General News of Wednesday, 24 October 2012

Source: Daily Guide

Konadu to sue EC today

Former First lady Nana Konadu Agyeman Rawlings is getting ready to meet the Electoral Commission (EC) in Court as she challenges her disqualification from the presidential race.

Nana Konadu's application to contest the upcoming elections as the presidential candidate of the newly-formed National Democratic Party (NDP) was rejected by the EC.

Though the leadership of NDP has had cause to petition the Commission against the decision, the Chairman of the party, Dr. Nii Armah Josaih Aryeh, has dropped hints the party is likely to file for an order of “mandamus” to compel the Commission to include Mrs. Rawling's name in the list of candidates on the ballot paper.

Dr. Aryeh, who spoke to Daily Guide yesterday, said “I have finished drawing up the pleadings... I am hopeful that it will be filed tomorrow (Wednesday) but we've finished with the document.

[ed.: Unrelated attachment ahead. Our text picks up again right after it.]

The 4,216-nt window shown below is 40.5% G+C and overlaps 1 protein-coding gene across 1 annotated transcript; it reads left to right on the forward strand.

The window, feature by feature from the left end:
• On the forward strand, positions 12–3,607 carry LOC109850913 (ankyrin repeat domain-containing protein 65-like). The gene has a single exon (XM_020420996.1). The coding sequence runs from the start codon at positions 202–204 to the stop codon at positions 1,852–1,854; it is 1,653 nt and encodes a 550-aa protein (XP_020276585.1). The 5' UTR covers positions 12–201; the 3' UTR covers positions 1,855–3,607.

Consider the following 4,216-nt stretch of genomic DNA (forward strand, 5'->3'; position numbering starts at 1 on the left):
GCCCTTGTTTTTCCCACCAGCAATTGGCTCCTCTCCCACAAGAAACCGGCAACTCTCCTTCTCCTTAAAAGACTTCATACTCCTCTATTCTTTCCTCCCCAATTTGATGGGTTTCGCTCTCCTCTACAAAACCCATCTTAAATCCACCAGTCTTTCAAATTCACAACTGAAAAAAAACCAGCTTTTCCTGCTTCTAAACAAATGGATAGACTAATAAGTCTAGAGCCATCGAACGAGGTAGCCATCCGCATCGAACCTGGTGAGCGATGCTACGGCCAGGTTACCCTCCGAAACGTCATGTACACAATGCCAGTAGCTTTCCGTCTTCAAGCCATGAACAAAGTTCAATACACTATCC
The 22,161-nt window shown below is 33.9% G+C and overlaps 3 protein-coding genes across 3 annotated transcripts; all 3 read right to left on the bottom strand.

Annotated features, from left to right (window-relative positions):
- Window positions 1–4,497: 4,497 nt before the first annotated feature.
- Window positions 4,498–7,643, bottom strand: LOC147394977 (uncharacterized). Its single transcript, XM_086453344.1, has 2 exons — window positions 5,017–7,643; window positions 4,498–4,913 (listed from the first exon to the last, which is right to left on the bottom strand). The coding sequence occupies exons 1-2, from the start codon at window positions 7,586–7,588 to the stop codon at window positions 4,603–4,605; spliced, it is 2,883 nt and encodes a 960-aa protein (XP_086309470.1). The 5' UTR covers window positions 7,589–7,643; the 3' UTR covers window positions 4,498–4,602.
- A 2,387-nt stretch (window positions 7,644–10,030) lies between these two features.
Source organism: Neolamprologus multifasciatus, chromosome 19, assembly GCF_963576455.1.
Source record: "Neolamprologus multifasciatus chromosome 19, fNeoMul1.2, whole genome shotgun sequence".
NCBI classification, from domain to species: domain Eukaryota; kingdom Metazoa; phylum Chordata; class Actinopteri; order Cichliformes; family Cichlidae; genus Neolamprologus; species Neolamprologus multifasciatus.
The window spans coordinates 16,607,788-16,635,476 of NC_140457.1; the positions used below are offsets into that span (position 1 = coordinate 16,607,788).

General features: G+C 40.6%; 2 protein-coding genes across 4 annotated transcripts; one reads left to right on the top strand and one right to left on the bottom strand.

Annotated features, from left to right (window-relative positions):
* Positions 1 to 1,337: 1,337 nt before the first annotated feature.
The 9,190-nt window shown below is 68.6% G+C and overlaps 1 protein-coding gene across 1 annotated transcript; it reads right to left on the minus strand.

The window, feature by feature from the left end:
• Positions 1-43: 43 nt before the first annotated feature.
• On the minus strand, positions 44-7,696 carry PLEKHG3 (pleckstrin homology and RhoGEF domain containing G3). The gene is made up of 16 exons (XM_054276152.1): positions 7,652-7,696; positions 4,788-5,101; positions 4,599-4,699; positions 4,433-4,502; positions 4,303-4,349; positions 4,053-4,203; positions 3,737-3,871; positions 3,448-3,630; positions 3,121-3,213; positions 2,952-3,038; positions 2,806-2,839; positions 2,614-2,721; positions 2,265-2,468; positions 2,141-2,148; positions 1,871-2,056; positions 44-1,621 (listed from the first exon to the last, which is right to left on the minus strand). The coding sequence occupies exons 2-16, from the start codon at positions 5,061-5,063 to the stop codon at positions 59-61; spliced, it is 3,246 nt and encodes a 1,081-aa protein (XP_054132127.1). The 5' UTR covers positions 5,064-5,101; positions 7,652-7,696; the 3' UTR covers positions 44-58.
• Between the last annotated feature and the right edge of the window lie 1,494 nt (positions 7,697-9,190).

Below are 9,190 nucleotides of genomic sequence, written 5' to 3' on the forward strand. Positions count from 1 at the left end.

“We are filing the substantive case tomorrow. Additionally, we are filling an order of mandamus compelling the Electoral Commission to do what they must do because we think that there is a public duty; there is dereliction of duty; there is breach of duty and they must be directed to do what must be done,” he noted.

The NDP chief said “we also believe we may have to go back to court for an injunction because we're going to the Human Rights Court and the Human Rights Court if you look at the procedures, if you file a case, the other party has 21 days to respond and we can't afford 21 days.

“So, in addition to what we file, we may also go for an injunction to restrain or stay the hand of the Electoral Commission from proceedings while this matter is still at it.”

In a statement issued in Accra yesterday, the NDP said “we have written to the Electoral Commission asking them to rescind their otherwise unlawful decision.”

The leadership of the party re-assured its numerous supporters and the general public that the party is doing everything in its power to overturn the disqualification of their flag-bearer for the December 2012 elections.

“This unfortunate and unlawful disqualification flouted the constitution of Ghana, the Electoral Commission's own regulations on elections and, above all, International Human Rights Laws on the right to political participation as enshrined in the International Covenant on Civic and Political Rights, which Ghana has since ratified.”